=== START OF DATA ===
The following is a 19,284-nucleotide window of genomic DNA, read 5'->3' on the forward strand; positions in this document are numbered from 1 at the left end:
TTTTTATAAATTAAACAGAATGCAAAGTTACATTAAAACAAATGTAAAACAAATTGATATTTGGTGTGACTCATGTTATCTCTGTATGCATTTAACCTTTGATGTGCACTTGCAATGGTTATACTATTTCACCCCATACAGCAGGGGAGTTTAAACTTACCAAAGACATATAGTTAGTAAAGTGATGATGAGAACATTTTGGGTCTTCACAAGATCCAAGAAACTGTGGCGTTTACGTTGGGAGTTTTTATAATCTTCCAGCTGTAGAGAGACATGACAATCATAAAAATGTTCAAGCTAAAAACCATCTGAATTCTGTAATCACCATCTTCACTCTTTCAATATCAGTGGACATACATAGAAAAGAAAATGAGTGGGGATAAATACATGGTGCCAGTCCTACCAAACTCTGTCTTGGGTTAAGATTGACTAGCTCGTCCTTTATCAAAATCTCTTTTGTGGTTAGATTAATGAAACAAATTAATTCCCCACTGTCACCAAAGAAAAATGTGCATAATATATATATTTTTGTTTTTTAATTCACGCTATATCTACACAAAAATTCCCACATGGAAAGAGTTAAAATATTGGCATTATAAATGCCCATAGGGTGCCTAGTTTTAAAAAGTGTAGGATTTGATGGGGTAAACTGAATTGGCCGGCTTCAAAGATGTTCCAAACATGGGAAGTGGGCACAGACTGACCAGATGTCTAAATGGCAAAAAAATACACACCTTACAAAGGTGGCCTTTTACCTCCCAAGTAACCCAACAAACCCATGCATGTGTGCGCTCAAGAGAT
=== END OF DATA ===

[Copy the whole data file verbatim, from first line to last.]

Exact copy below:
The following is a 19,284-nucleotide window of genomic DNA, read 5'->3' on the forward strand; positions in this document are numbered from 1 at the left end:
TTTTTATAAATTAAACAGAATGCAAAGTTACATTAAAACAAATGTAAAACAAATTGATATTTGGTGTGACTCATGTTATCTCTGTATGCATTTAACCTTTGATGTGCACTTGCAATGGTTATACTATTTCACCCCATACAGCAGGGGAGTTTAAACTTACCAAAGACATATAGTTAGTAAAGTGATGATGAGAACATTTTGGGTCTTCACAAGATCCAAGAAACTGTGGCGTTTACGTTGGGAGTTTTTATAATCTTCCAGCTGTAGAGAGACATGACAATCATAAAAATGTTCAAGCTAAAAACCATCTGAATTCTGTAATCACCATCTTCACTCTTTCAATATCAGTGGACATACATAGAAAAGAAAATGAGTGGGGATAAATACATGGTGCCAGTCCTACCAAACTCTGTCTTGGGTTAAGATTGACTAGCTCGTCCTTTATCAAAATCTCTTTTGTGGTTAGATTAATGAAACAAATTAATTCCCCACTGTCACCAAAGAAAAATGTGCATAATATATATATTTTTGTTTTTTAATTCACGCTATATCTACACAAAAATTCCCACATGGAAAGAGTTAAAATATTGGCATTATAAATGCCCATAGGGTGCCTAGTTTTAAAAAGTGTAGGATTTGATGGGGTAAACTGAATTGGCCGGCTTCAAAGATGTTCCAAACATGGGAAGTGGGCACAGACTGACCAGATGTCTAAATGGCAAAAAAATACACACCTTACAAAGGTGGCCTTTTACCTCCCAAGTAACCCAACAAACCCATGCATGTGTGCGCTCAAGAGAT